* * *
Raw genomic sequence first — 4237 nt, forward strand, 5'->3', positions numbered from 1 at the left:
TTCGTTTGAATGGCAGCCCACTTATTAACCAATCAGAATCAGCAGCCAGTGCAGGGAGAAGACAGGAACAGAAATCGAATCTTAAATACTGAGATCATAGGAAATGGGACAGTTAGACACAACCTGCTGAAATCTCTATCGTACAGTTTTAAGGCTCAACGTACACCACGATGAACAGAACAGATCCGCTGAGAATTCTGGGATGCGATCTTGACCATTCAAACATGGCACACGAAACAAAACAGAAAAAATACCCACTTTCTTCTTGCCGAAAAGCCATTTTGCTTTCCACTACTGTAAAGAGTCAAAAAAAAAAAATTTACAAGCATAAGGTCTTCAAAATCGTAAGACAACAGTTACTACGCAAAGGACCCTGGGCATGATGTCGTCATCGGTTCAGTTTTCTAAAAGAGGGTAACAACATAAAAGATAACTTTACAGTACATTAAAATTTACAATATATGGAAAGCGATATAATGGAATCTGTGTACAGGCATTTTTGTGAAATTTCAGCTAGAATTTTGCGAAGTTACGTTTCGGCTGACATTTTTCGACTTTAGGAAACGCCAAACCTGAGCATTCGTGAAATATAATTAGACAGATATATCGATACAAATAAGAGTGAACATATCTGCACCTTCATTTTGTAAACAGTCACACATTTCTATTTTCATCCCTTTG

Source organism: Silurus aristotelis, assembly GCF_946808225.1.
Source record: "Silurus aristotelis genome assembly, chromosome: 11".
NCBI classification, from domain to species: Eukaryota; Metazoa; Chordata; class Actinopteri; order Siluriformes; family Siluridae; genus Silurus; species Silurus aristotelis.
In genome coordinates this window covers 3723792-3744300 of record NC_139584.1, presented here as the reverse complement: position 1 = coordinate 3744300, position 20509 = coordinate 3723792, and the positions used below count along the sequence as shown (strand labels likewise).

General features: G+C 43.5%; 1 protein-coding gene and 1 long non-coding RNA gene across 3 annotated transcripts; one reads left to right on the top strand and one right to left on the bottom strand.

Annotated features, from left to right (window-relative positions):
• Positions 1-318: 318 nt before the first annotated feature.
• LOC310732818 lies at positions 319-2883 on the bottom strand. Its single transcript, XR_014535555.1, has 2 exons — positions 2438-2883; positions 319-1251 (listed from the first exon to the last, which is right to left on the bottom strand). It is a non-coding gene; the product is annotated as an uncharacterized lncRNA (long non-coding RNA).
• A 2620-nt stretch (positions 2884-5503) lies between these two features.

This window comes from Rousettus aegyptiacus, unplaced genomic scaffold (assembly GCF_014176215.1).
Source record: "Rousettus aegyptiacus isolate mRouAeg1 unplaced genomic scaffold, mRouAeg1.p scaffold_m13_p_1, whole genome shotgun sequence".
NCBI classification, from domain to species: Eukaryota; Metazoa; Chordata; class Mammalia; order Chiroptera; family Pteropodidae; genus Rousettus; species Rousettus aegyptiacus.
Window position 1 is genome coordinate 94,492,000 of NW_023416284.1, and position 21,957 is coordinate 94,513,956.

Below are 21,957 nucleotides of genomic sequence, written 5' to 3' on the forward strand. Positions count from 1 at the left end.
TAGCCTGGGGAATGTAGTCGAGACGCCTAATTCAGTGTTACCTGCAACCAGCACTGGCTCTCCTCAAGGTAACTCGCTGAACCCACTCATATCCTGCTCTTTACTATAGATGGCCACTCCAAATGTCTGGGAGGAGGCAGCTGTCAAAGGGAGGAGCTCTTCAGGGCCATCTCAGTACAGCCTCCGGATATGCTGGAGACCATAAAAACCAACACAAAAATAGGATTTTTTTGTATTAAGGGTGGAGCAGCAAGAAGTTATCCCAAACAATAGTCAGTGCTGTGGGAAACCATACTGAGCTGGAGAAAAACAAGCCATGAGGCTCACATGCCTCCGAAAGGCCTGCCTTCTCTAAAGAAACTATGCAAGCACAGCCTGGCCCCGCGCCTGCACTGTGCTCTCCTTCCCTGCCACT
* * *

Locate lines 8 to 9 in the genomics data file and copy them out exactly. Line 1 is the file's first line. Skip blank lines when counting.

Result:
Annotated features, from left to right (window-relative positions):
• Positions 1-318: 318 nt before the first annotated feature.